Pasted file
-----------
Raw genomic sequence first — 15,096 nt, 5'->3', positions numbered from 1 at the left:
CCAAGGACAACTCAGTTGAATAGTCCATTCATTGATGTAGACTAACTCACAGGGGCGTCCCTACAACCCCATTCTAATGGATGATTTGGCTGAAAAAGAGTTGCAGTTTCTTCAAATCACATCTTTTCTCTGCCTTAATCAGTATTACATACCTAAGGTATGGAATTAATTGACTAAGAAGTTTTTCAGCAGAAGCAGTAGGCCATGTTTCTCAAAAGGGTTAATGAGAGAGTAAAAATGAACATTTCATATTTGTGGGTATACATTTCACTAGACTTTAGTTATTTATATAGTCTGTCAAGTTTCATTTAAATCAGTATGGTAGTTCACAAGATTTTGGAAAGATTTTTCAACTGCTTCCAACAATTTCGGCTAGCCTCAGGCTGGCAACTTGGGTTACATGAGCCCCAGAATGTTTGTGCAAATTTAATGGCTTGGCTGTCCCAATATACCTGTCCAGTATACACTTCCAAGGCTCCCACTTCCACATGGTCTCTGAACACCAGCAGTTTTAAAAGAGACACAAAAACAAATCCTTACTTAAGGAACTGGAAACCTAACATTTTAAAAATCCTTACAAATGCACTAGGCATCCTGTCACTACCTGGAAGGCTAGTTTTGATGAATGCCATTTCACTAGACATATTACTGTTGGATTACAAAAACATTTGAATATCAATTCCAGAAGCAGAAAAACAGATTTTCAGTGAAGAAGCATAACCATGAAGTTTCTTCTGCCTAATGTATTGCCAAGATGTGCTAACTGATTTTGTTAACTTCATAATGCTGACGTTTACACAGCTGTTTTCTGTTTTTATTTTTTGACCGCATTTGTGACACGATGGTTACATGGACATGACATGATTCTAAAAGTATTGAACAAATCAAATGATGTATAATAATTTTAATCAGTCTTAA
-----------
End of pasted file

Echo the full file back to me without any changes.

Raw genomic sequence first — 15,096 nt, 5'->3', positions numbered from 1 at the left:
CCAAGGACAACTCAGTTGAATAGTCCATTCATTGATGTAGACTAACTCACAGGGGCGTCCCTACAACCCCATTCTAATGGATGATTTGGCTGAAAAAGAGTTGCAGTTTCTTCAAATCACATCTTTTCTCTGCCTTAATCAGTATTACATACCTAAGGTATGGAATTAATTGACTAAGAAGTTTTTCAGCAGAAGCAGTAGGCCATGTTTCTCAAAAGGGTTAATGAGAGAGTAAAAATGAACATTTCATATTTGTGGGTATACATTTCACTAGACTTTAGTTATTTATATAGTCTGTCAAGTTTCATTTAAATCAGTATGGTAGTTCACAAGATTTTGGAAAGATTTTTCAACTGCTTCCAACAATTTCGGCTAGCCTCAGGCTGGCAACTTGGGTTACATGAGCCCCAGAATGTTTGTGCAAATTTAATGGCTTGGCTGTCCCAATATACCTGTCCAGTATACACTTCCAAGGCTCCCACTTCCACATGGTCTCTGAACACCAGCAGTTTTAAAAGAGACACAAAAACAAATCCTTACTTAAGGAACTGGAAACCTAACATTTTAAAAATCCTTACAAATGCACTAGGCATCCTGTCACTACCTGGAAGGCTAGTTTTGATGAATGCCATTTCACTAGACATATTACTGTTGGATTACAAAAACATTTGAATATCAATTCCAGAAGCAGAAAAACAGATTTTCAGTGAAGAAGCATAACCATGAAGTTTCTTCTGCCTAATGTATTGCCAAGATGTGCTAACTGATTTTGTTAACTTCATAATGCTGACGTTTACACAGCTGTTTTCTGTTTTTATTTTTTGACCGCATTTGTGACACGATGGTTACATGGACATGACATGATTCTAAAAGTATTGAACAAATCAAATGATGTATAATAATTTTAATCAGTCTTAA